So, I think it's also shined a light on the severity of heart health inequity in our society, as we've seen inequities in terms of management of cardiovascular risk factors, as well as how that can translate to worse outcomes with COVID.

So, I think World Heart Day can help bring more attention to both of these issues.

JOHNSON:

Public health officials listen to this newscast.

How can they leverage World Heart Day to advance community health goals?

DIXON:

Sure.

So, the COVID-19 pandemic has disrupted much of the ongoing efforts to strengthen community efforts to improve heart health. Many people have put on a few pounds, become less active, become more socially isolated, all of which we know increases cardiovascular risk.

So, I think public health officials can use World Heart Day to re-engage with their community on how to eat better, move more, safely engage with others to improve their heart health.

And I'd be remiss not to mention, too, that World Heart Day can also be leveraged to help promote vaccination against both COVID-19 and influenza.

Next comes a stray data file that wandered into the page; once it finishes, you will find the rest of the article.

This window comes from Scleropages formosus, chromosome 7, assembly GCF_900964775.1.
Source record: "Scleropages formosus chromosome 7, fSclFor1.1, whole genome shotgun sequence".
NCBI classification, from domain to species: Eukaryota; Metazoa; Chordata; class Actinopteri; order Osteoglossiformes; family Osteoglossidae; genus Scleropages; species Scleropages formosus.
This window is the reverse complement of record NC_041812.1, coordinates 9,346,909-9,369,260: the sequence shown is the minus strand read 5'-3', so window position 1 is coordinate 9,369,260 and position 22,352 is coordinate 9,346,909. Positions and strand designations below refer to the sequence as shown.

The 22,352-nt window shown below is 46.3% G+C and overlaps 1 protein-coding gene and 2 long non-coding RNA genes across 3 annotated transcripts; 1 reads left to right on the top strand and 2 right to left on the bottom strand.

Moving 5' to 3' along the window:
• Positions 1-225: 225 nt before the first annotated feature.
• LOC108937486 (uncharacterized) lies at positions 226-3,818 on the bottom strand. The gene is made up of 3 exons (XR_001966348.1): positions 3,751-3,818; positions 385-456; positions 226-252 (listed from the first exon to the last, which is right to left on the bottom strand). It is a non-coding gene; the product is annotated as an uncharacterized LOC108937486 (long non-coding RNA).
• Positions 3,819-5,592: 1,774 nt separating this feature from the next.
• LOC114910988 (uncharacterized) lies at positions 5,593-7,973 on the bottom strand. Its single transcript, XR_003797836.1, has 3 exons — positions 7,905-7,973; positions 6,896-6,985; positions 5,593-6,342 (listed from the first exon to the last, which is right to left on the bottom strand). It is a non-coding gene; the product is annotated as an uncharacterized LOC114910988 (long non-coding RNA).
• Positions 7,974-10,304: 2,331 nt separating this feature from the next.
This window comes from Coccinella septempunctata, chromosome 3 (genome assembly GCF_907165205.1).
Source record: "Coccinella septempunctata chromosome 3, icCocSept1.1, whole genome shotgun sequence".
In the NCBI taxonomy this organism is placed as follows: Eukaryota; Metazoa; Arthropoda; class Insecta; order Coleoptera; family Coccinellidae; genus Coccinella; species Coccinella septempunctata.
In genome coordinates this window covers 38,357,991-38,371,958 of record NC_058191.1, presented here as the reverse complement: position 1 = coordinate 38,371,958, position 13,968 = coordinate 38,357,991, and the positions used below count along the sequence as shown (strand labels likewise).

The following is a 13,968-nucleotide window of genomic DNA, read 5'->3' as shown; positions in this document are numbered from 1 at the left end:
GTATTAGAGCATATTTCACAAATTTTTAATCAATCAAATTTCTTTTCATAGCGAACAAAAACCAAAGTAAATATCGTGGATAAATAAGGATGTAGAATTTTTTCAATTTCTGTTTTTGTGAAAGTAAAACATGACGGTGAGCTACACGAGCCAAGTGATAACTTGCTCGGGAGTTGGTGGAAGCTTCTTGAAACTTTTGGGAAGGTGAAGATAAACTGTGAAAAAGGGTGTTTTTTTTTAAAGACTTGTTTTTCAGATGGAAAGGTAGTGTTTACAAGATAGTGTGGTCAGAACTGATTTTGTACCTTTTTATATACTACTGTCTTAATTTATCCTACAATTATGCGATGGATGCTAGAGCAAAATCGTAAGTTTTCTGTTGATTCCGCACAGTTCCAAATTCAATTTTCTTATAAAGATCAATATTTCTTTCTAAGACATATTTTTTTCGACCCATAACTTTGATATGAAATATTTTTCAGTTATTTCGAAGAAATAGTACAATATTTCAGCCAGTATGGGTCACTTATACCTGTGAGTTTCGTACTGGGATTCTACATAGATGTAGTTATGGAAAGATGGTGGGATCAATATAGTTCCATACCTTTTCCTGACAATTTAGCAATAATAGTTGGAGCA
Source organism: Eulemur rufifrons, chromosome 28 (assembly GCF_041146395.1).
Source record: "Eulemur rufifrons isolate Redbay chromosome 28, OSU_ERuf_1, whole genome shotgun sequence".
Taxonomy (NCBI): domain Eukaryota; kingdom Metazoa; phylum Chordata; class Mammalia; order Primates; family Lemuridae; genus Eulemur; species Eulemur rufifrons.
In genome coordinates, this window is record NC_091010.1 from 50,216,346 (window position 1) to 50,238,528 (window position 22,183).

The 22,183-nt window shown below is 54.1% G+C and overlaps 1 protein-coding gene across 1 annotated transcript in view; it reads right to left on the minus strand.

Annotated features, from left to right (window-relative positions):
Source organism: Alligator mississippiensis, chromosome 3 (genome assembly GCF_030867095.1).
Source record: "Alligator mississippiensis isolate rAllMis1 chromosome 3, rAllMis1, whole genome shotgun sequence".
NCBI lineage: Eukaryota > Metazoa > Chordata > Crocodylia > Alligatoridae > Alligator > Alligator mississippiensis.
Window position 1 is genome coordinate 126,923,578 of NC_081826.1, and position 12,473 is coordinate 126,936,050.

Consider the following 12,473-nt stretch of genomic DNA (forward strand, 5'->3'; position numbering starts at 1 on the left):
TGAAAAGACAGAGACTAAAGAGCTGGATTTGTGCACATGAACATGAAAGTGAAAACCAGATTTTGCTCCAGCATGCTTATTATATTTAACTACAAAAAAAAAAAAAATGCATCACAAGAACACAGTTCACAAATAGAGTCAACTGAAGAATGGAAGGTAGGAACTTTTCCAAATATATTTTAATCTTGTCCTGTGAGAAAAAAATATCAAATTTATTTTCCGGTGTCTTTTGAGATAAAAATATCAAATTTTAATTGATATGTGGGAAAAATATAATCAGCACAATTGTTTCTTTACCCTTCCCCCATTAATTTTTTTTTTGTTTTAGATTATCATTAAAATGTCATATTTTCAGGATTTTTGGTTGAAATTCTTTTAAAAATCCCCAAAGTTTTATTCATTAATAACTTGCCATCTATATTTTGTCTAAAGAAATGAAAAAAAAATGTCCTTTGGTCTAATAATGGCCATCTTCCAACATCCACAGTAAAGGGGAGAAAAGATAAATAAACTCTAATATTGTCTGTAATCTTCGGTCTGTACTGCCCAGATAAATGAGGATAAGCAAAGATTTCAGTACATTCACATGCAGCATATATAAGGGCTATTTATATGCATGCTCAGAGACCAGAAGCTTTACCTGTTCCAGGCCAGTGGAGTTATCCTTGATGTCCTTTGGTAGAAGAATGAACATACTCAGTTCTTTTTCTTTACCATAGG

JOHNSON:

Is there anything then that public health officials ought to be doing in the months ahead to help improve heart health in their communities?

DIXON:

Absolutely.

So, looking ahead as we hopefully emerge from the pandemic, I think we need to communicate to our communities that we are still in a heart health crisis. We have rising rates of obesity, diabetes, uncontrolled high blood pressure and, as I mentioned, many individuals have lost progress with their heart healthy efforts in terms of diet and exercise; and so, I think we'll need to double our efforts to get our communities back on track.

And also, the underlying issues of health, inequity, nutrition, and inadequate access to high-quality primary care services have not gone away. I think our communities need to be reminded of this and use this as motivation to address some of these important issues as we move ahead.

 

JOHNSON:

While the fight to control COVID-19 continues, ASTHO members also are battling fatigue, anxiety, and burnout among those in the public health workforce.